The News Corporation/News of the World scandal has been described as a case study in bad management.
What was there about the company's organizational culture that led to "Murdoch's Mess"?
Many companies today operate like Russian nesting dolls, where one large figure is actually made up of many smaller ones. These organizations present a unified face to the outside world, but rely heavily on other, usually smaller, companies or external individuals to conduct many of their activities.
The London Metal Exchange (LME) has ordered Goldman Sachs, which owns a massively controversial 19-building metals warehouse in Detroit, to boost the rate at which it delivers metals for physical transfer.
The titans of international soccer are used to pampering. Motorcades. Police escorts. Five-star hotels. Lavish dinners. Cash allowances of $500 a day, and an additional $250 for their wives or girlfriends.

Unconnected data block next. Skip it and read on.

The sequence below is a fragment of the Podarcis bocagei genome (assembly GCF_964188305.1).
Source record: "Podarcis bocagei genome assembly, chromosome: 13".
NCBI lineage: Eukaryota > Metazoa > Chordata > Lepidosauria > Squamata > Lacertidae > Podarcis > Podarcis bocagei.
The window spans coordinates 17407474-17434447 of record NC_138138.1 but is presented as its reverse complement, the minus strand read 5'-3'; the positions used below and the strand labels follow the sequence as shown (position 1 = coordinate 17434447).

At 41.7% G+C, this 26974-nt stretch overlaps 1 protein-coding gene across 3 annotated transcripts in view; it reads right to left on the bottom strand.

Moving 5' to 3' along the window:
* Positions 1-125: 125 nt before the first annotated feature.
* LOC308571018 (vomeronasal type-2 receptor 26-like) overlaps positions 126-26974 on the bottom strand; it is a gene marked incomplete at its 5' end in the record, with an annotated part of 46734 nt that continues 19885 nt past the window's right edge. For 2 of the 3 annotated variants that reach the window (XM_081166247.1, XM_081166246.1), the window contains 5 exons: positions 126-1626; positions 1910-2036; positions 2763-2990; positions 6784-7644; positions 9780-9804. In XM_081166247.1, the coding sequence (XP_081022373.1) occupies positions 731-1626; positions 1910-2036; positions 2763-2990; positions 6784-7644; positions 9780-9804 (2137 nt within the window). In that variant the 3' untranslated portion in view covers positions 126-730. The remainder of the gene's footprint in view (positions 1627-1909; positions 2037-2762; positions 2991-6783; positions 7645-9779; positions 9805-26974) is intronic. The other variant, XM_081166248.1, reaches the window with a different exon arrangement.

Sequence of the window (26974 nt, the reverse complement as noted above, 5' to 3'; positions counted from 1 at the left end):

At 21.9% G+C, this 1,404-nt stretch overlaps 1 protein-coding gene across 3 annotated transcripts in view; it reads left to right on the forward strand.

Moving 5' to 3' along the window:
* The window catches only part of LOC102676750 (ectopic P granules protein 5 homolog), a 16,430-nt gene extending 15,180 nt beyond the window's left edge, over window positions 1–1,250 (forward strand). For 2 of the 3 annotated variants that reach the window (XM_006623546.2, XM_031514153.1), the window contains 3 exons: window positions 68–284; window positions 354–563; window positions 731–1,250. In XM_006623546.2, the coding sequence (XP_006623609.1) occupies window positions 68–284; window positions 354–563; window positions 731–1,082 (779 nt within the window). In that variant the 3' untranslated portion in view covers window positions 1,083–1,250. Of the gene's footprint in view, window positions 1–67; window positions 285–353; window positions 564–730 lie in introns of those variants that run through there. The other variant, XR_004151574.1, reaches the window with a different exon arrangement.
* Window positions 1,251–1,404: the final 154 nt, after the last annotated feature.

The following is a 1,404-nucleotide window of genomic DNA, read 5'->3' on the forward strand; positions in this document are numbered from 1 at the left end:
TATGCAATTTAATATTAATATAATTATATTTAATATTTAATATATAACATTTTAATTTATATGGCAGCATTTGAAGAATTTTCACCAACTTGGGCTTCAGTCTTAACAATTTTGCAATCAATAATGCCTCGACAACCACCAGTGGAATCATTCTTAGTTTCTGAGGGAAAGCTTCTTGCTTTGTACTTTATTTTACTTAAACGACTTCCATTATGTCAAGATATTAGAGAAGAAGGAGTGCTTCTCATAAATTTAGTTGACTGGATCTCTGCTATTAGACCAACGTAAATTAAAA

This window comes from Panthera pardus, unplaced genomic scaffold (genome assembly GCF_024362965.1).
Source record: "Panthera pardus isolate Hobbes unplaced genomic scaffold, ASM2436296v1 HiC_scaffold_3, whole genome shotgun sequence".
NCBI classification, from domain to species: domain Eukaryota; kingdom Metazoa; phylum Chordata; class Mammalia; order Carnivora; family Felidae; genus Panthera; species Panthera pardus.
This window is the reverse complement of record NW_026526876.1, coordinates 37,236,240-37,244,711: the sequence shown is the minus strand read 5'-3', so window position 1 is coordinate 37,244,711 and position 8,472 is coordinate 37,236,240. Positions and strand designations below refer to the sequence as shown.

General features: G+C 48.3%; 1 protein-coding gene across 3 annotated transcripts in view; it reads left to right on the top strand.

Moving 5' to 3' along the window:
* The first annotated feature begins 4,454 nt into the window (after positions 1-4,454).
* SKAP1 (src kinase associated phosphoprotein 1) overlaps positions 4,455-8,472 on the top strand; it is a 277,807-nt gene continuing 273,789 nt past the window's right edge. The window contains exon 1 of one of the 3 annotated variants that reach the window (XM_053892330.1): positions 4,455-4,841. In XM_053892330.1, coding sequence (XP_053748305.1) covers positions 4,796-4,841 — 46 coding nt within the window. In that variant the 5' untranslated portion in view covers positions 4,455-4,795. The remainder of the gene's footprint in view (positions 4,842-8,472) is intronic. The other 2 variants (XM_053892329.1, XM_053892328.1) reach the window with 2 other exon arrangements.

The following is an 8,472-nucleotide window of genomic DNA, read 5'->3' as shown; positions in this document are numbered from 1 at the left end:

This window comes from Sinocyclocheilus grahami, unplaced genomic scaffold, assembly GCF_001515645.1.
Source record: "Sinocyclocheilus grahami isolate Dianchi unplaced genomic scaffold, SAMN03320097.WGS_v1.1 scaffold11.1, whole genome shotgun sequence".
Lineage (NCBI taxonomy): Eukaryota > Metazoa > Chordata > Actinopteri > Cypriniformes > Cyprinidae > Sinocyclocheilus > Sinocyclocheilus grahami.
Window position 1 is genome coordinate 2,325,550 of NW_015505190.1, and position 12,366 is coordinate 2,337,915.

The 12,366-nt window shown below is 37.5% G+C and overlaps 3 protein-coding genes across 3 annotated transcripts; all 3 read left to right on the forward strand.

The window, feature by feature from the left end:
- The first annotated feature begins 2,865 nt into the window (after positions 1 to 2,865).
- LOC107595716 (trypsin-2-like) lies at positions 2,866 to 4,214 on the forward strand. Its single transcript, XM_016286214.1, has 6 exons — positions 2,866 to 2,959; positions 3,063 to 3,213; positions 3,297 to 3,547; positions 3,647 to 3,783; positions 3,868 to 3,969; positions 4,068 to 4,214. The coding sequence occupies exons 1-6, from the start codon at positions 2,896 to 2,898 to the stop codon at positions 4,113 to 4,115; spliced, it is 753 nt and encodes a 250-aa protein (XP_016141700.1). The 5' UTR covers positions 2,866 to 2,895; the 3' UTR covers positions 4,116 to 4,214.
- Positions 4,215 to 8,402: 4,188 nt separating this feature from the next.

Maybe it’s time to do away with corporate social responsibility (CSR).
Not merely the words and the idea but the infrastructure: CSR departments, CSR reports, CSR conferences and CSR executives.
In 1995, I published a book called The World After Communism. Today, I wonder whether there will be a world after capitalism.
The game is up for Rupert Murdoch. The head of News Corp has held sway over Britain’s media industry for a generation. Prime ministers have feared and feted him. He has outwitted regulators and outgunned rivals. Now, suddenly, it is all unraveling. The media mogul has lost his touch. These things happen.
Rupert Murdoch, chairman of News Corp, has strongly backed Rebekah Brooks, the executive at the centre of a phone-hacking scandal, even as he denounced the “deplorable and unacceptable” behaviour at the News of the World.
Over the July 4 holiday in the U.S., the Fox News Twitter account was attacked by hackers who left six tweets saying that President Obama had been shot to death in Iowa. Apple was also attacked over the weekend with a tweet directing readers to a list of user names and encrypted passwords from the Apple Business Intelligence web site. Citibank, Sony and even the CIA have also suffered data breaches in recent months, drawing renewed attention to cyber security and accelerating policy debate on how to protect critical information from hackers.